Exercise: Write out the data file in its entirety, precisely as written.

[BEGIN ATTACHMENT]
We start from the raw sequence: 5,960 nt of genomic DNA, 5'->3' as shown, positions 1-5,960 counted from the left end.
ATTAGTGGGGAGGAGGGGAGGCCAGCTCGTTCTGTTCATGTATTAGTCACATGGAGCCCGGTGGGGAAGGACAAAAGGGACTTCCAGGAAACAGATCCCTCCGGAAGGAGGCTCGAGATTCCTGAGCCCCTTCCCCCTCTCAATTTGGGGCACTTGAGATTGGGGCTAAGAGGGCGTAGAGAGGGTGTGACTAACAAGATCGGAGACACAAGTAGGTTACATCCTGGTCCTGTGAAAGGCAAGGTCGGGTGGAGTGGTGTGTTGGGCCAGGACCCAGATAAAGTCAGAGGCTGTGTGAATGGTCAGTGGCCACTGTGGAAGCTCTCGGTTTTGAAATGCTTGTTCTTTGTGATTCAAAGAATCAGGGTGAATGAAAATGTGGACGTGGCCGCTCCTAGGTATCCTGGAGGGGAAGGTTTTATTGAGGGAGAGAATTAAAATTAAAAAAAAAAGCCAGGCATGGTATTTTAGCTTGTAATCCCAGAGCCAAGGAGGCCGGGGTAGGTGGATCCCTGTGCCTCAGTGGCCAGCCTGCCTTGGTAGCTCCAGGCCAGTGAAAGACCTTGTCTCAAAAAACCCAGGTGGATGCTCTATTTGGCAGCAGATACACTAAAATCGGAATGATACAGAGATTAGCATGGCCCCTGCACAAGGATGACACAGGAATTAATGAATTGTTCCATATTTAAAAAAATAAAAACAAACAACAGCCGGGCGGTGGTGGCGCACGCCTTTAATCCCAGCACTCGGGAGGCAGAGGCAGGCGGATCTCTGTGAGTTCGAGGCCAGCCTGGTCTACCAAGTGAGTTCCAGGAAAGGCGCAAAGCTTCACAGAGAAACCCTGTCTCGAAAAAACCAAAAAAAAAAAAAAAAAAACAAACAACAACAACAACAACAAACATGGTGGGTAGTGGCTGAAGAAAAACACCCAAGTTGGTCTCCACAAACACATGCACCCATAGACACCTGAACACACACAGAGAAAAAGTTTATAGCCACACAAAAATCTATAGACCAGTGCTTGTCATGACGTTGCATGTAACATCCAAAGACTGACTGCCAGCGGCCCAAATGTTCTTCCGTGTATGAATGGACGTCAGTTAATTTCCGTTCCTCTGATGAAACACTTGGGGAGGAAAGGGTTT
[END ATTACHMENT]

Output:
We start from the raw sequence: 5,960 nt of genomic DNA, 5'->3' as shown, positions 1-5,960 counted from the left end.
ATTAGTGGGGAGGAGGGGAGGCCAGCTCGTTCTGTTCATGTATTAGTCACATGGAGCCCGGTGGGGAAGGACAAAAGGGACTTCCAGGAAACAGATCCCTCCGGAAGGAGGCTCGAGATTCCTGAGCCCCTTCCCCCTCTCAATTTGGGGCACTTGAGATTGGGGCTAAGAGGGCGTAGAGAGGGTGTGACTAACAAGATCGGAGACACAAGTAGGTTACATCCTGGTCCTGTGAAAGGCAAGGTCGGGTGGAGTGGTGTGTTGGGCCAGGACCCAGATAAAGTCAGAGGCTGTGTGAATGGTCAGTGGCCACTGTGGAAGCTCTCGGTTTTGAAATGCTTGTTCTTTGTGATTCAAAGAATCAGGGTGAATGAAAATGTGGACGTGGCCGCTCCTAGGTATCCTGGAGGGGAAGGTTTTATTGAGGGAGAGAATTAAAATTAAAAAAAAAAGCCAGGCATGGTATTTTAGCTTGTAATCCCAGAGCCAAGGAGGCCGGGGTAGGTGGATCCCTGTGCCTCAGTGGCCAGCCTGCCTTGGTAGCTCCAGGCCAGTGAAAGACCTTGTCTCAAAAAACCCAGGTGGATGCTCTATTTGGCAGCAGATACACTAAAATCGGAATGATACAGAGATTAGCATGGCCCCTGCACAAGGATGACACAGGAATTAATGAATTGTTCCATATTTAAAAAAATAAAAACAAACAACAGCCGGGCGGTGGTGGCGCACGCCTTTAATCCCAGCACTCGGGAGGCAGAGGCAGGCGGATCTCTGTGAGTTCGAGGCCAGCCTGGTCTACCAAGTGAGTTCCAGGAAAGGCGCAAAGCTTCACAGAGAAACCCTGTCTCGAAAAAACCAAAAAAAAAAAAAAAAAAACAAACAACAACAACAACAACAAACATGGTGGGTAGTGGCTGAAGAAAAACACCCAAGTTGGTCTCCACAAACACATGCACCCATAGACACCTGAACACACACAGAGAAAAAGTTTATAGCCACACAAAAATCTATAGACCAGTGCTTGTCATGACGTTGCATGTAACATCCAAAGACTGACTGCCAGCGGCCCAAATGTTCTTCCGTGTATGAATGGACGTCAGTTAATTTCCGTTCCTCTGATGAAACACTTGGGGAGGAAAGGGTTT